Despite likelihood of NAFTA deal, BMO head worried about trade

By The Canadian Press | September 20, 2018 | Last updated on September 20, 2018
2 min read
Maze and businessmen, miniature,
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The chief executive of the Bank of Montreal says that while the Canadian economy is showing positive growth in almost every province, one economic headwind worries him the most: trade.

But as Canada’s negotiating team in Washington continues to try and bridge a divide that’s keeping the country out of a North American free trade pact, Darryl White says he believes a deal will eventually come to fruition.

“I fundamentally think it will come together,” White said in an interview. “But underlying that, it’s hard to predict some random events. And there are some random events.”

White’s comments on the broader economy come as the Toronto-based bank announces a new initiative aimed at tackling economic disparity among neighbourhoods at home in partnership with the United Way Greater Toronto.

When asked about boosting economic growth across the country more broadly, White said Canada should be “leaning in” on encouraging investment, including potentially examining regulations and “the ability to complete projects as planned.”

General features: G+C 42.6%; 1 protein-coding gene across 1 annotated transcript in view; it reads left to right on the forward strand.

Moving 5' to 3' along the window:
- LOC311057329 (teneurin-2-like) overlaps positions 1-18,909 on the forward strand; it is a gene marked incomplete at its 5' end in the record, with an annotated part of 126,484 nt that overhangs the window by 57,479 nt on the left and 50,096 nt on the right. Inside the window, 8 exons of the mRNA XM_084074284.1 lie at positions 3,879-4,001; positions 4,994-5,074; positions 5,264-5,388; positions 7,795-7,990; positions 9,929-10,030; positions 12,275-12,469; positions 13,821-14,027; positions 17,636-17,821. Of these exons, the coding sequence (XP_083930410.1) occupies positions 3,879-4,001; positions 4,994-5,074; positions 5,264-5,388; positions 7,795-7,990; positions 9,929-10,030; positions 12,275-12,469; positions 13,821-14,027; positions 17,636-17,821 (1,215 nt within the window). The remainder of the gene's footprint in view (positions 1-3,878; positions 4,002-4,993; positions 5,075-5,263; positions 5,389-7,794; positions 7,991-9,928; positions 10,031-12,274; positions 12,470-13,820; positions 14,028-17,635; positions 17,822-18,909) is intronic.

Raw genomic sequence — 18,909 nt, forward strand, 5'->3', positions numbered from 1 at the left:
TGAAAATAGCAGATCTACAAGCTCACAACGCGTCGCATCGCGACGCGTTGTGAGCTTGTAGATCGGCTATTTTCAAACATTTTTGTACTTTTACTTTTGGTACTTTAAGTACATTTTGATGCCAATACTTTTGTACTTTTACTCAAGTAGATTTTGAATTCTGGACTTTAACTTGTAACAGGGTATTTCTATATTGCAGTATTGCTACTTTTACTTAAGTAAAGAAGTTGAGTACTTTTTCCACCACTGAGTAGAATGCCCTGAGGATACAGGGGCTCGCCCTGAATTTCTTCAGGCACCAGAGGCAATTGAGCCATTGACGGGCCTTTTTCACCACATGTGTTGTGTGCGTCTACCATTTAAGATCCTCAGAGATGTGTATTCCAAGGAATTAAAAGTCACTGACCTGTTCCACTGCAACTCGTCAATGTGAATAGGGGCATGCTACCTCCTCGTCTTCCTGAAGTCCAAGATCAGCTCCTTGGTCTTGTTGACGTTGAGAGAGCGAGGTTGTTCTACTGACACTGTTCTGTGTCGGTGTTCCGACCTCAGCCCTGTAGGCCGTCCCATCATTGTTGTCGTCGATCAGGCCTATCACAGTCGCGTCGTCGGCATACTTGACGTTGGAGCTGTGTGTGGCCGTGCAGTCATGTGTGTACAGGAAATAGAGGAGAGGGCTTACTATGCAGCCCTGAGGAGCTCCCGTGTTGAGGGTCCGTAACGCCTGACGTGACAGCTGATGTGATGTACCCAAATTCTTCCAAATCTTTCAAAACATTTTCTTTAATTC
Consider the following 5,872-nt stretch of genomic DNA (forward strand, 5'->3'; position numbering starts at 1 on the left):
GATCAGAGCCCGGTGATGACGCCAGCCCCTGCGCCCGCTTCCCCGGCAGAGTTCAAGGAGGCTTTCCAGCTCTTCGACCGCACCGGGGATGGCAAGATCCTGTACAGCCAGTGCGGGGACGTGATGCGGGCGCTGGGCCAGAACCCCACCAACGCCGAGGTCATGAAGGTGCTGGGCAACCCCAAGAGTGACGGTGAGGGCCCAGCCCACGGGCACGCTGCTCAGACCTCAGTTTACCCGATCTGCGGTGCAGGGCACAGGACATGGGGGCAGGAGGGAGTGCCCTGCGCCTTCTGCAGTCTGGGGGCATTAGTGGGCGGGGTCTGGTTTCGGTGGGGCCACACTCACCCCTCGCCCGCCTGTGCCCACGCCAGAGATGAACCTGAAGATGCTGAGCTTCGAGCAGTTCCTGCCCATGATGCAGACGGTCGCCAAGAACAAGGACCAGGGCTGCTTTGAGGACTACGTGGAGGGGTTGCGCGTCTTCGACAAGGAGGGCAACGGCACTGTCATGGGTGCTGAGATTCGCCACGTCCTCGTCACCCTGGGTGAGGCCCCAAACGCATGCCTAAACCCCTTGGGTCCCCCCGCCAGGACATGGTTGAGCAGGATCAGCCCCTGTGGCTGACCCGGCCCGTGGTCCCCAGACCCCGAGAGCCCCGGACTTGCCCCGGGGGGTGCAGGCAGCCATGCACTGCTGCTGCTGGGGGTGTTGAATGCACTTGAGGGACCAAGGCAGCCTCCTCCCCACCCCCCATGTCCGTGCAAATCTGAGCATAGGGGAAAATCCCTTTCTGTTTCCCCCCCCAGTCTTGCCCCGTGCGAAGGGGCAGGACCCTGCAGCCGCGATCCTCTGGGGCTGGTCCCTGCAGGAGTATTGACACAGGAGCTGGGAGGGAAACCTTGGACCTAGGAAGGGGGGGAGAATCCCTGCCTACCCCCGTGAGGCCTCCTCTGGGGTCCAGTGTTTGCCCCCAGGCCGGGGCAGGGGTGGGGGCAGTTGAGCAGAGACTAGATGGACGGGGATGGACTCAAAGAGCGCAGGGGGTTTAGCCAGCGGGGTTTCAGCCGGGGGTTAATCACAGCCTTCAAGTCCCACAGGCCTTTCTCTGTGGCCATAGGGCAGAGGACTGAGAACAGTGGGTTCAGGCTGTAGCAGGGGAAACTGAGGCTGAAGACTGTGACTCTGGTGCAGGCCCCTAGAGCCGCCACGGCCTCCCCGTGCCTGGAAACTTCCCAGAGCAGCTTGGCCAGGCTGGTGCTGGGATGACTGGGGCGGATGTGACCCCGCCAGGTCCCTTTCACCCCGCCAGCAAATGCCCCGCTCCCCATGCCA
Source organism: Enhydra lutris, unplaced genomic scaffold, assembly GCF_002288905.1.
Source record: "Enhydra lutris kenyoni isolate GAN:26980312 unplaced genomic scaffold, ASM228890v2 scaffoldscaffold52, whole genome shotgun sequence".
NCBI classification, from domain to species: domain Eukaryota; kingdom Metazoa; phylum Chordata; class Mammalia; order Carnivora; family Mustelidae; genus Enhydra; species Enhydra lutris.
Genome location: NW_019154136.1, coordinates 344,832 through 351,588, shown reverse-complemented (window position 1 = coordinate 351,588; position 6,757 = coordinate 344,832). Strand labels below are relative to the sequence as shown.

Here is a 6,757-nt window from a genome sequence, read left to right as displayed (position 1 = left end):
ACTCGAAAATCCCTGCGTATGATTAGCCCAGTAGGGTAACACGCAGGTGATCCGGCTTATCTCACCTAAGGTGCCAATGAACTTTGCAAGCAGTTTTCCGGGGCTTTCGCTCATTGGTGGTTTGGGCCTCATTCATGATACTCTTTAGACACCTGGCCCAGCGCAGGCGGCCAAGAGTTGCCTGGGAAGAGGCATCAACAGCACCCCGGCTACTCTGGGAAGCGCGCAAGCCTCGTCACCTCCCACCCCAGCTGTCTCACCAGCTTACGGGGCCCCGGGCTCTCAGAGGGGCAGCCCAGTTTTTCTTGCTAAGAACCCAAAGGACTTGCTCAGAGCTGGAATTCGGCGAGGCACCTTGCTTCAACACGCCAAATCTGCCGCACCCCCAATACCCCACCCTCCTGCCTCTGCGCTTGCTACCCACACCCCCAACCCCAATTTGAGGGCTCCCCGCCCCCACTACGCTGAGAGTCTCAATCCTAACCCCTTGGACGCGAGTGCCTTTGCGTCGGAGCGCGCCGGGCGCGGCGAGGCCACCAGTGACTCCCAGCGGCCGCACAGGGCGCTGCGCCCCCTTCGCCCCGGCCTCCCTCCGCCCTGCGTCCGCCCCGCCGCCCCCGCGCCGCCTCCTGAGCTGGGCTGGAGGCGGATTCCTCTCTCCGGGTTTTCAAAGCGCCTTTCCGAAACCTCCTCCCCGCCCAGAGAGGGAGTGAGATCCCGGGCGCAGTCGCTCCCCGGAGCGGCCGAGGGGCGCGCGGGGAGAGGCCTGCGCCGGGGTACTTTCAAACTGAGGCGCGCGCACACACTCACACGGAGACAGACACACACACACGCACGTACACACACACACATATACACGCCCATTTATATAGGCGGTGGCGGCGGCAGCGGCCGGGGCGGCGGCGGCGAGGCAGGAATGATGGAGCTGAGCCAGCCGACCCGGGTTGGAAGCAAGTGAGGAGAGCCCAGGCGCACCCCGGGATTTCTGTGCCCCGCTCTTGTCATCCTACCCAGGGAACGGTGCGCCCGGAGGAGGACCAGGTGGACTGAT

His counterpart at the Canadian Imperial Bank of Commerce, Victor Dodig, recently called for Canada to boost its global competitiveness in various ways, including offering clearer foreign investment rules and matching a U.S. policy that allows companies to immediately write off the full cost of capital investments. The CIBC chief executive also pointed to the debate and delay surrounding the Trans Mountain pipeline expansion project as an example of difficulties getting business done in Canada.

Finance Minister Bill Morneau is looking at targeted measures to enhance the country’s competitiveness rather than broad-based tax cuts, sources have told The Canadian Press. Morneau intends to announce plans in his fall economic update to bolster Canada’s competitiveness.

White said he didn’t have one specific ask for Morneau, noting that the government is being “very careful and very thoughtful” about the issue. But the evaluation of a Canadian investment opportunity would take into account many factors, including affordable housing, taxes, depreciation and regulations.

“It’s hard to particularize exactly where we ought to be leaning in on encouraging investment, but to me that’s the goal,” said White.

“How can we encourage continued investment into Canada by Canadians and by non-Canadians […] It’s a basket of features, not any one particular feature.”

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